Shore Wind Organ - Jason Sanford - Using handmade wooden organ pipes and whistles, the artist will create a responsive musical instrument activated by island winds and visitor interaction.
The Honorable Bumpkin Island Company - Jack McGrath & Jane Van Cleef - Armed with a charter granting them the right to establish a trading post on Bumpkin, HBIC will purvey vital, excellent goods to homesteaders and visitors, bolstering the new island economy and exploring the practice of shopping.
Survival Kit -Gabe Moylan & Rachel Roberts - Using the UNICEF survival kit provided to disaster victims, artists will supplement food rations with wild edibles, create a shelter, recreate family photos with found objects, and explore spiritual recovery.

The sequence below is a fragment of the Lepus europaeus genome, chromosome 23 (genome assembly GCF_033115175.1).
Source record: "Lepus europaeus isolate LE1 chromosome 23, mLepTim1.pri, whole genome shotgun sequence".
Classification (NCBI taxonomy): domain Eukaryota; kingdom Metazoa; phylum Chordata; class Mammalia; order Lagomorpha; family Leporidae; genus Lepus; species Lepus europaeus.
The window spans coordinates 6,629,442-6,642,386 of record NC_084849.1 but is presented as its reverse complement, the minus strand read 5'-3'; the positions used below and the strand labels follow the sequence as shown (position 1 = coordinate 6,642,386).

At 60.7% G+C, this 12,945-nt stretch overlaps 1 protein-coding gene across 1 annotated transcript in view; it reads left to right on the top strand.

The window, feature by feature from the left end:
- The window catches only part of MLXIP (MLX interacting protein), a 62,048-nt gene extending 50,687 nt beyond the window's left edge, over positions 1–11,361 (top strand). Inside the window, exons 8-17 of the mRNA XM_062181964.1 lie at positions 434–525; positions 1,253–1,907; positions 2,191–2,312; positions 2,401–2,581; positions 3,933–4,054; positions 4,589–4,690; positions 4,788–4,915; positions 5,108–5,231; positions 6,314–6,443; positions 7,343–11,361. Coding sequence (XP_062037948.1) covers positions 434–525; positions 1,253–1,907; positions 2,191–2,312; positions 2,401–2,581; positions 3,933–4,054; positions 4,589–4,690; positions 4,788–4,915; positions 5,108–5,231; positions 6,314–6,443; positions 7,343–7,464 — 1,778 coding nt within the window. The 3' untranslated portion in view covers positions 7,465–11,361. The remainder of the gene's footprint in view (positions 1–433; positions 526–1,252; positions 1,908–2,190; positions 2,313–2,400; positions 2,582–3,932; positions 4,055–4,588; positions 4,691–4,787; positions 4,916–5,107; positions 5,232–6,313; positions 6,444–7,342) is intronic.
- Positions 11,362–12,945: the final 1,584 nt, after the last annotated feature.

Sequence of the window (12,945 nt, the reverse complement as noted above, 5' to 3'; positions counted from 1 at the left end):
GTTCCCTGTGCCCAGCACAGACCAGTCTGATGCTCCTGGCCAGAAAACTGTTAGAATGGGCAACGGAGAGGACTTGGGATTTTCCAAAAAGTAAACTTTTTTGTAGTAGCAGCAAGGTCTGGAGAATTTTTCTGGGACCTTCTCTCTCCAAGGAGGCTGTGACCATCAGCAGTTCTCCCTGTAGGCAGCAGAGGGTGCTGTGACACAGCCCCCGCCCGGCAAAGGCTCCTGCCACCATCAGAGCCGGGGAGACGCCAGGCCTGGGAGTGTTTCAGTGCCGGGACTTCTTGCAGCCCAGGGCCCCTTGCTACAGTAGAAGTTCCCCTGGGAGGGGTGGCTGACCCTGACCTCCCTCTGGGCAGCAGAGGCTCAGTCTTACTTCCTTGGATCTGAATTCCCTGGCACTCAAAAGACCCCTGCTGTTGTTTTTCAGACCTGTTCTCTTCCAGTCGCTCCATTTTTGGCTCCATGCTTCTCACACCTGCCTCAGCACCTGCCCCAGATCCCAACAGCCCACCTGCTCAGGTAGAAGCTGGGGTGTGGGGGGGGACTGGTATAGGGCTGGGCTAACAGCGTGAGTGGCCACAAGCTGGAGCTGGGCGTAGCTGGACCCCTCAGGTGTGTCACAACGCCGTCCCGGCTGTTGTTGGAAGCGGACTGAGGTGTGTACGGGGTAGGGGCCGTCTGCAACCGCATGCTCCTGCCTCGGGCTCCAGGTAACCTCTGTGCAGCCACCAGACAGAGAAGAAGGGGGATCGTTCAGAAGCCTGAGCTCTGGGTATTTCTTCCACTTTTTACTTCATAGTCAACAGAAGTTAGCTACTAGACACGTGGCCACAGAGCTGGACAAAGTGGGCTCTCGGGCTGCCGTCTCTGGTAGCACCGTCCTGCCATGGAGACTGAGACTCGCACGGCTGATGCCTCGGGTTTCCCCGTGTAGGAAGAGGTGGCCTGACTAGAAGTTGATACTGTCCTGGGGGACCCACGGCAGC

Spirits in the House: Then & Now-Sharon Haggins Dunn - Using natural materials such as sand and mud, the artist will create a pinhole camera. Captured images will illustrate change and continuity of natural and human forces over time.
Stone House, Urban City - Wenxiong Lin, Lynn Lee, Jens Stenger, Annie Wilker - Juxtaposing two themes of time (history and modernity; reality and romanticism), the artists will create a model urban city in the stone farmhouse ruins, and frame windows of the naval mess hall ruins with brightly colored curtains.
Tactilist Theatre - Erik Conrad - Arranging island objects arranged according to tactile values and narratives, the artist, in the role of baroque showman, will set up a sideshow-style tent to perform "poems told by touch."